Blocked nozzles are an obvious issue, however, what may be less obvious is poor nozzle performance of partially blocked or under-performing nozzles that may be delivering less active ingredient than actually required to kill the target plant. The only way to completely ascertain the effectiveness of nozzles is to check the output from each nozzle. This will then also provide you the total amount of water and chemical that is required to spray a hectare of turf.

The best way to check nozzle performance is to place a bucket under each nozzle and run the sprayer at the desired pressure for a set period of time, say one minute. The volume collected from each bucket should then be measured and recorded.  The total and an average output from each nozzle can then be calculated. Any nozzle that varies by more than five per cent from the average should be replaced and then the test re-run. The issue may be that if uniform wear has occurred in most spray nozzles, the newly replaced nozzle may also be outside the five per cent tolerance and as such all nozzles should be replaced.

 

Once the total spray volume is known for a set period of time at a certain pressure, calculating the amount of water applied over a hectare is relatively straight forward. The effective width of the boom is calculated by the number of nozzles present multiplied by the distance they are apart (usually 0.5m). Travelling speed is either known from a speedometer or on older machines knowing the time it takes to travel 100m in a certain gear and revs and calculating the speed in kph from that (3.6 x 100 / time it took in seconds to travel 100m). The application rate (L/ha) then becomes 600 x spray output (result obtained in L/min from all nozzles) divided by speed (kph) x boom width (m).

 

Knowing your actual application rate and knowing all your nozzles are within five per cent output still does not guarantee even distribution. Boom height above the ground is paramount as having the boom too close to the ground will deliver too much spray underneath each nozzle, while having it too high may mean the spray will not completely reach the target. The best way to assess the correct boom height is to run the sprayer over a hot surface, ideally concrete, and watch the uniformity at which the water evaporates.

 

Nozzle selection can also be critical to obtaining maximum spray performance. It is very rare that ideal spraying conditions occur which minimises the impact of drift. The use of flat fan nozzles no doubt provides the greatest leaf coverage for broadleaf type applications, however, due to the amount of very fine droplets produced they are susceptible to excessive drift.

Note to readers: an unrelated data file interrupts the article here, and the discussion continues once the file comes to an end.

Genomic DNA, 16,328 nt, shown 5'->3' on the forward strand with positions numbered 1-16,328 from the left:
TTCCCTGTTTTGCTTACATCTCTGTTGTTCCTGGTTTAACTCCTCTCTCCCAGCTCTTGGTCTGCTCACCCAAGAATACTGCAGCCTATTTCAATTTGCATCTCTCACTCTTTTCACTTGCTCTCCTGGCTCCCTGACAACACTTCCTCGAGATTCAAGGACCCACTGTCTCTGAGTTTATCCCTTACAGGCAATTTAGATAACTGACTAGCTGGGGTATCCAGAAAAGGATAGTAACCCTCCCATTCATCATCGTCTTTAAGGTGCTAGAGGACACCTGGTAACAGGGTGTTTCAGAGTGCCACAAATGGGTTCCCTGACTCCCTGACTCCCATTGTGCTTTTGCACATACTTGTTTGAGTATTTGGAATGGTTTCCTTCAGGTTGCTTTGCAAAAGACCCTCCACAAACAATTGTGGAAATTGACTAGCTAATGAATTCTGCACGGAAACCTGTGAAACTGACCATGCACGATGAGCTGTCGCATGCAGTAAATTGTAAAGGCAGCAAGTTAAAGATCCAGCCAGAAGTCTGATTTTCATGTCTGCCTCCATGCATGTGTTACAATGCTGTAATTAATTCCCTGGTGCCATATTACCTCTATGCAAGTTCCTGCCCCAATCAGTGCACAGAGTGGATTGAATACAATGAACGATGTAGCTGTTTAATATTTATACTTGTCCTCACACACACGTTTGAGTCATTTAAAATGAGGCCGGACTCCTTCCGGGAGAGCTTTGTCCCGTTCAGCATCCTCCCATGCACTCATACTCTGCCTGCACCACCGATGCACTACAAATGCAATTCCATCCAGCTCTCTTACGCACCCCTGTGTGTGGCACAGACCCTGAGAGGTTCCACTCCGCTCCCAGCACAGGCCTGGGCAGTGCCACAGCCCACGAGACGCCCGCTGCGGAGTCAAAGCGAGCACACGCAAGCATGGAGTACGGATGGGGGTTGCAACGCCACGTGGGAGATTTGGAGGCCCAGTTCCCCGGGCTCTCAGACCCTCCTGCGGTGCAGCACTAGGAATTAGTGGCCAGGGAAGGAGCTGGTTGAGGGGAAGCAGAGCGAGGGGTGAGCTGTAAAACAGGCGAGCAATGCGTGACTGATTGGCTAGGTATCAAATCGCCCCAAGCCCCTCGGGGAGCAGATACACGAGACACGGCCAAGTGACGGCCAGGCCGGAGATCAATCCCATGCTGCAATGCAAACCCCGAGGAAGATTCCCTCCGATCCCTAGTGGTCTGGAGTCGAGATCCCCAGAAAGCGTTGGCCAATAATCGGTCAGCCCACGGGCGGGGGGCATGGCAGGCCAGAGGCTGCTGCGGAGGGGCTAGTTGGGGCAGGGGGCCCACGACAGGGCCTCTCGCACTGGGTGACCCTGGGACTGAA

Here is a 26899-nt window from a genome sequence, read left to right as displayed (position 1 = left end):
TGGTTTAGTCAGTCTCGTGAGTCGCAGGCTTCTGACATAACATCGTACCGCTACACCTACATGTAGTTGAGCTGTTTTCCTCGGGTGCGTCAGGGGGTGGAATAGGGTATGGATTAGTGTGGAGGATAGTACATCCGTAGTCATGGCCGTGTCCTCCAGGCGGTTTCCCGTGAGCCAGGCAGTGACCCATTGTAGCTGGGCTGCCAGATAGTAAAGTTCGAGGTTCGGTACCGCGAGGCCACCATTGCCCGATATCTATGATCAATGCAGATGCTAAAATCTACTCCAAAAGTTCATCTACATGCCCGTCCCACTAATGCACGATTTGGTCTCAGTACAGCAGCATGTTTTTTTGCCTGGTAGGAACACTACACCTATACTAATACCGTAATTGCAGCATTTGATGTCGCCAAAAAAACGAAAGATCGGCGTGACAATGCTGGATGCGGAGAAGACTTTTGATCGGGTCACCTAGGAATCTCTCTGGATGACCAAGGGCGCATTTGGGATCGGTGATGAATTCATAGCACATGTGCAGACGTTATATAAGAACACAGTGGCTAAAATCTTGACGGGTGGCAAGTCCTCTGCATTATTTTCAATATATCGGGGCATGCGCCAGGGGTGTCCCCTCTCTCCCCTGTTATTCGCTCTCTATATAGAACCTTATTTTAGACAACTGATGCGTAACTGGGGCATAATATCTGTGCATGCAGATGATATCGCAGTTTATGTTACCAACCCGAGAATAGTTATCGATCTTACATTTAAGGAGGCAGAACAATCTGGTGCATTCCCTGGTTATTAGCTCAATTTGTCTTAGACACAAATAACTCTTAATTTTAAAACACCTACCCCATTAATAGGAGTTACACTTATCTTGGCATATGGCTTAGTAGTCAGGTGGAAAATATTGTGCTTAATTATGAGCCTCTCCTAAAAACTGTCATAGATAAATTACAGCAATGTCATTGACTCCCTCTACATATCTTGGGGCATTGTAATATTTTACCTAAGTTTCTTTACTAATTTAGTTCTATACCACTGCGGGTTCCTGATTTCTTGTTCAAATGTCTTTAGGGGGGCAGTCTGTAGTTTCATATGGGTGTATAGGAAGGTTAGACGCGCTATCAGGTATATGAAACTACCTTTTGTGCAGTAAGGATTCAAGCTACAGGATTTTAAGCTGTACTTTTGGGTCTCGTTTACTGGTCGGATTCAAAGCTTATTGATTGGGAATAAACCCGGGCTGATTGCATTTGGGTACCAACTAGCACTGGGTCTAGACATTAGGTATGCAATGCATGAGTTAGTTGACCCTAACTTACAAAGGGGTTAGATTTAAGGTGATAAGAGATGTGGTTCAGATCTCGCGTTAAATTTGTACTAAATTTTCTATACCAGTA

The use of air induction nozzles has dramatically reduced the impact of drift through the incorporation of much larger droplets in the spray spectrum. At 3 bars of pressure, a normal 110 degree flat fan nozzle produces 30 per cent of its spray volume with droplets smaller than 150 microns, whereas an air induction 110 degree nozzle has only 5-7 per cent smaller than 150 microns.

The type of nozzle can also dramatically impact on coverage and as previously mentioned the regular flat fan is excellent on broadleaf type plants. Unfortunately not many grasses can be considered broad, especially when viewed from above and also the density of turfgrass plants (especially on greens) is far greater than pasture grasses.

In recent times the introduction of the XC nozzle by Syngenta has better addressed the issue of reduced drift and also uniformity especially on sloping type ground where excellent distribution is still achieved when the boom height is reduced to only 30cm above the turf sward. Lastly, the rearward facing alignment of the nozzle has improved leaf coverage. The TeeJet air induction turbo twinjet is also another nozzle that has tried to address the issue of both drift reduction and leaf coverage with a bi-directional spray output to maximise leaf coverage.

 

Conclusion

The ability to maintain pest-free playing surfaces is paramount to the expectations of users of natural turf playing surfaces and these days that is generally only achievable with the use of pesticides. Ensuring these are applied correctly will ensure they have the best opportunity to achieve their desired result while minimising any potential pest resistance issues, harm to the operator or the environment.

 

Spraying equipment and water quality must be continually checked to ensure optimum performance, and the use of new technology embraced to ensure the best possible outcome. For those on golf courses, the use of spray strips on a practice fairway or even practice green could provide some valuable information on not only chemical efficacy but possibly even nozzle selection.